I am asking about the proof in Theorem 5 (page 6) of this paper, http://www.inf.u-szeged.hu/~szorenyi/Cikkek/sq_d0_ext.pdf

Quite a few things about this short argument seem unclear to me,

  • Towards the bottom of page 3 when the SQ oracle was defined it seemed that for a tolerance parameter of $\tau$ and the true concept being $f^*$ and a query concept of $h$ the SQ oracle is guaranteed to return a $c$ s.t $\vert c - \langle f^*,h \rangle \vert \leq \tau$. Now in the proof of Theorem 5 (page 6) there is no $f^*$ that has been mentioned! So is there an implicit assumption about what this $f^*$ is?

    Are we assuming that this $f^*$ is a part of this uncorrelated set, $\{f_1,f_2,..,f_d\}$?

  • The argument in Theorem 5 seems to assume that the adversarial oracle can return $c=0$ always. But why should this be a consistent option given that the oracle is forced to satisfy the condition, $\vert c - \langle f^*,h \rangle \vert \leq \tau$. If $c=0$ has to always be a consistent oracle reply then we need it to be true that all queries $h$ being made are such that it satisfies the equation, $\vert\langle f^*,h \rangle \vert \leq \tau$. But now this is a new constraint that the queries $h$ have to be of somewhat low correlation with the truth $f^*$!. But this wasnt specified anywhere!

    At this point it seems that the algorithm could be lucky and it could send to the Oracle the query $h = f^*$ and then if $c=0$ has to be a valid adversarial reply we need $\tau \geq 1$ and that doesnt make sense!

  • Lastly what else is the SQ algorithm allowed to do apart from making $(h,\tau)$ SQ-queries? Are we forcing it to work s.t after it receives $c=0$ as the Oracle reply all its allowed to do is to eliminate from its set of probable outputs those functions in the set $\{f_1,..,f_d\}$ which are more than $\tau$ correlated? Why is it that the SQ algorithm never seems to consider that there could be functions in ${\cal F}$ outside this uncorrelated set which are also more than $\tau$ correlated to the query $h$?


1 Answer 1


This is a standard adversary argument, not very different from adversary arguments taught in undergraduate algorithms courses. If you are unfamiliar with such arguments, then you can check out these notes by Jeff Erickson.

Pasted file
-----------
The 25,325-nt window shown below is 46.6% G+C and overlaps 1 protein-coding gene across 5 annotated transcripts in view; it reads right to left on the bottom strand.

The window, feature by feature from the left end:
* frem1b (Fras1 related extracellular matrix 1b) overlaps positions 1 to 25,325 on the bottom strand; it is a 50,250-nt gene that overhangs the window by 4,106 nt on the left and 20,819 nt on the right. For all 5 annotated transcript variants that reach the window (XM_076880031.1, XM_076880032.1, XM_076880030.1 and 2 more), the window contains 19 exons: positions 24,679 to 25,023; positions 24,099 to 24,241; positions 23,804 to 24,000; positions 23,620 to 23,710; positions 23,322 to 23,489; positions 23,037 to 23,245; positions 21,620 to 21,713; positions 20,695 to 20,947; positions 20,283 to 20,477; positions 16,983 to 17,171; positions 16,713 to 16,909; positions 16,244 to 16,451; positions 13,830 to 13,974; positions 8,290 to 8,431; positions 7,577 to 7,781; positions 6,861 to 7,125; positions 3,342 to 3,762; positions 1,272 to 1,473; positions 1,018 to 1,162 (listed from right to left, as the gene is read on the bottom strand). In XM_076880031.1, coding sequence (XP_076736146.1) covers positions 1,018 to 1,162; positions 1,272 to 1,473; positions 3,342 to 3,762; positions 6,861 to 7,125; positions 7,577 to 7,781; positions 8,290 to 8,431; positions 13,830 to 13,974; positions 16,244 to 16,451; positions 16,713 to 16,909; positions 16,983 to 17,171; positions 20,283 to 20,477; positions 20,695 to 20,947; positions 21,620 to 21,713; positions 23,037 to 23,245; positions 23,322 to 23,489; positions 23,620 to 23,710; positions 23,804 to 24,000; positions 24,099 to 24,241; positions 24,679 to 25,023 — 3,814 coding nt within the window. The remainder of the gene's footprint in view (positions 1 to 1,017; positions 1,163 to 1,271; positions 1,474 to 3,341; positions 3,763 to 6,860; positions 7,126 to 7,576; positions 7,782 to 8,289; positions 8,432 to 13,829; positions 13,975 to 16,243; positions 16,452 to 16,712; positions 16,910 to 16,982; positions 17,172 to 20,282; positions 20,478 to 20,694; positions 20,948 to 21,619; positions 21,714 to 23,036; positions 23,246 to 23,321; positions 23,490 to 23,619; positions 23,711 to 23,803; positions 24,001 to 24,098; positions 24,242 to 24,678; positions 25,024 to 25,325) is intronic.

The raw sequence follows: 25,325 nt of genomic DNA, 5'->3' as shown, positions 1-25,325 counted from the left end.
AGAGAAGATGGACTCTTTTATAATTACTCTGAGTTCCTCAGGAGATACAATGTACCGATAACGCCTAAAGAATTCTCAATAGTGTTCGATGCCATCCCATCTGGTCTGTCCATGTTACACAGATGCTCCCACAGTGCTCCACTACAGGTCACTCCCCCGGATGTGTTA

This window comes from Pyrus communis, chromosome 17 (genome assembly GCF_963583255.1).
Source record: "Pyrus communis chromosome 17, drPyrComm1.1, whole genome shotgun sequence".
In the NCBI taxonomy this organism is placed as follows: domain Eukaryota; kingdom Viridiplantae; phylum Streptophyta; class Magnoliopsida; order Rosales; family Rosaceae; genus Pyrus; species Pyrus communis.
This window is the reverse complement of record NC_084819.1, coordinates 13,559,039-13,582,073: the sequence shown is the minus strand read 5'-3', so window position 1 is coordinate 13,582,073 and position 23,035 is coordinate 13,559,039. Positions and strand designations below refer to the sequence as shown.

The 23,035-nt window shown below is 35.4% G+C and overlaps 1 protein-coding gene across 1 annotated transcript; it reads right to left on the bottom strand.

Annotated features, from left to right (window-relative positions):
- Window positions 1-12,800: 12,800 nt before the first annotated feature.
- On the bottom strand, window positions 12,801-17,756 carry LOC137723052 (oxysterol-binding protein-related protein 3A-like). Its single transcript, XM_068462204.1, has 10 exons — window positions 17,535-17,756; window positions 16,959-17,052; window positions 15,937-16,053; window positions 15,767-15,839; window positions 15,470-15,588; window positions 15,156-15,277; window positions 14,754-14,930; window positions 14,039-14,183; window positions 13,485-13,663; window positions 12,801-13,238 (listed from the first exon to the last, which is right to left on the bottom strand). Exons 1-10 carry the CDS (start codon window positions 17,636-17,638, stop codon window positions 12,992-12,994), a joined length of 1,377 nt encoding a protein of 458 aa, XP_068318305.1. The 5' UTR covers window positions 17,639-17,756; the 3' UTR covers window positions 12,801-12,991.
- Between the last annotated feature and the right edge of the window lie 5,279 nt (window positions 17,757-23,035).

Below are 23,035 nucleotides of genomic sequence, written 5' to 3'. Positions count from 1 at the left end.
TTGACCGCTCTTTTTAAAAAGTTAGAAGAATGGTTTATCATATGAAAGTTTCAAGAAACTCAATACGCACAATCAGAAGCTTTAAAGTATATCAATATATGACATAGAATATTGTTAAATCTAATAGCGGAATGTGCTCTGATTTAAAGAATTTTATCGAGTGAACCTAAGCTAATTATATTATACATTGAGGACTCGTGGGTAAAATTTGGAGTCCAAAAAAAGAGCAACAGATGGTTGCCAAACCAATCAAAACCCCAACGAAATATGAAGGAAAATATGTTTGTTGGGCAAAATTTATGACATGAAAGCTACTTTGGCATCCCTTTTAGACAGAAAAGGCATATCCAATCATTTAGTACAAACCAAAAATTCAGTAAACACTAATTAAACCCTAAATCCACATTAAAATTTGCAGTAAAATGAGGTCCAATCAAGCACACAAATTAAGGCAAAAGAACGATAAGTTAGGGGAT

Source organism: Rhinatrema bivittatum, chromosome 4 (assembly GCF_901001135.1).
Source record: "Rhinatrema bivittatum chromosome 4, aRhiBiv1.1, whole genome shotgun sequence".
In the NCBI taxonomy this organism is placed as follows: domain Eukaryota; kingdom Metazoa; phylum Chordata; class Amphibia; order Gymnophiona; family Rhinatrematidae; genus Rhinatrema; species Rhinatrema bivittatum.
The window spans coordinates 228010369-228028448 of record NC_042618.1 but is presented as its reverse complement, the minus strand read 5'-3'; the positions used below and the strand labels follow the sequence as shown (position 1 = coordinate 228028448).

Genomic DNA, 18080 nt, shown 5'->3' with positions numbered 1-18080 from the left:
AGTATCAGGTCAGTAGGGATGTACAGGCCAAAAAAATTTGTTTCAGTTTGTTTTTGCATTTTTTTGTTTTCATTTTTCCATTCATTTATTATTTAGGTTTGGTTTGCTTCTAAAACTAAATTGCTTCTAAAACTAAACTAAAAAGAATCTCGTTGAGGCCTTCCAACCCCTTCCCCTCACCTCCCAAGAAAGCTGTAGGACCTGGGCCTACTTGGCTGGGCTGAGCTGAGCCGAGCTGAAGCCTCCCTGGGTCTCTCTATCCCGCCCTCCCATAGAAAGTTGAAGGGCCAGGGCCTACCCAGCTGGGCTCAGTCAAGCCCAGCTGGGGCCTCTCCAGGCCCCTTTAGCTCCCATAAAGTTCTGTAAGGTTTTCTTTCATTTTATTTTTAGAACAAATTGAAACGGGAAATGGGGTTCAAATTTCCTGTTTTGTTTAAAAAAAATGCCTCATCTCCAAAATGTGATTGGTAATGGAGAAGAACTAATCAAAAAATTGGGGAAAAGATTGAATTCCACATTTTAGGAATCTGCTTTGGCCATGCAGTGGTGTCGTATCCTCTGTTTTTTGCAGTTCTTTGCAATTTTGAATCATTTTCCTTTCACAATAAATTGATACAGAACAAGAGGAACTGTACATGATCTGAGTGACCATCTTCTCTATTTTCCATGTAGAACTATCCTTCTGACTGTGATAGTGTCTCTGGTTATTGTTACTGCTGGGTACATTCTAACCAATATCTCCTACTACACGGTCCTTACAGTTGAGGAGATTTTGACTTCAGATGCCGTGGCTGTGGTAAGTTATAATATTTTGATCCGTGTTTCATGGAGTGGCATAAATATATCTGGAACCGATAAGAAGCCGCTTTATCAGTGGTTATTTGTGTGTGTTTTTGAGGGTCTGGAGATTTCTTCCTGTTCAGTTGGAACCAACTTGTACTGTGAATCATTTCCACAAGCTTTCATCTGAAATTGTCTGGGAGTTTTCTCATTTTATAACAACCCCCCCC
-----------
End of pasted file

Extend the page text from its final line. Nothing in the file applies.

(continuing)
The idea for the proof is that the SQ oracle is controlled by an adversary, and the adversary does not have to initially commit to a specific $f^*$. Instead, the adversary always makes sure that some $f^*$ is consistent with the oracle answers. In Szorenyi's paper, the adversary will make sure that there is always some $f_i$ which is consistent with all of the query answers. More precisely, let $\cal G$ be the set of all $f_i$ which are consistent with answering $0$ to all queries so far. If no queries have been answered yet, then $\mathcal{G} = \{f_1, \ldots, f_d\}$. Szorenyi shows that answering a new query by $0$ decreases $|\cal G|$ by at most $2d/(d\tau^2 - 1)$, so as long as $|\mathcal{G}| > 2d / (d\tau^2-1)$, the adversary can keep answering queries by $0$ and $\cal G$ will remain non-empty. Moreover, while this is true, the algorithm cannot stop and output an answer, because any possible concept it outputs will have correlation less than $\tau$ with $|\mathcal{G}| - d / (d\tau^2-1)> 0$ many concepts in $\mathcal{G}$. But any concept in $\mathcal{G}$ could be $f^*$, and the algorithm would output the wrong answer for at least one such possible $f^*$.

Another way to see the last point is the following. Suppose that the algorithm outputs something while $|\mathcal{G}| > 2d / (d\tau^2-1)$. Then take an element of $\cal G$ that has correlation less than $\tau$ with the algorithm's output, and call it $f^*$. Rerun the whole process again with the oracle always outputting $0$: all the oracle answers are consistent with $f^*$ (by the construction of $\cal G$) and the algorithm would produce the same output, but that output would be incorrect for $f^*$. Note that this assumes that the algorithm is deterministic.

One detail he doesn't mention is that once $|\mathcal{G}| \le 2d / (d\tau^2-1)$, the adversary can pick some $f^* \in \mathcal{G}$ and answer new queries in any way consistent with $f^*$. This doesn't matter much in the proof because it can only happen once $(d\tau^2 - 1)/2$ queries have been made.

  • $\begingroup$ Thanks! I guess this looks like an odd argument style to me because I am not from a traditional CS background! So here it seems that you are letting the adversary choose the $f^*$ after it has seen all the queries sent by the algorithm. But isnt that violating the premise of what a learning algorithm is? Isnt it just a part of the definition of the SQ oracle that it knows/commits to a $f^*$ from the beginning and gives noisy values of its inner-product with the query sent? Isnt it unfair to the learner if you let the oracle choose $f^*$ after seeing all the queries? $\endgroup$ Mar 12, 2019 at 16:22
  • $\begingroup$ It's just a way to identify the worst-case $f^*$ (and worst-case query answers consistent with $f^*$) for every learner by playing a game with the learner. In the game, the adversary controls the oracle. The game is "fair" because at the end of it, the adversary must be able to reveal some $f^*$ consistent with all its query answers. Because of this, if the oracle had committed to this $f^*$ from the beginning, the algorithm would've made the exact same queries and gotten the exact same answers. $\endgroup$ Mar 12, 2019 at 17:06

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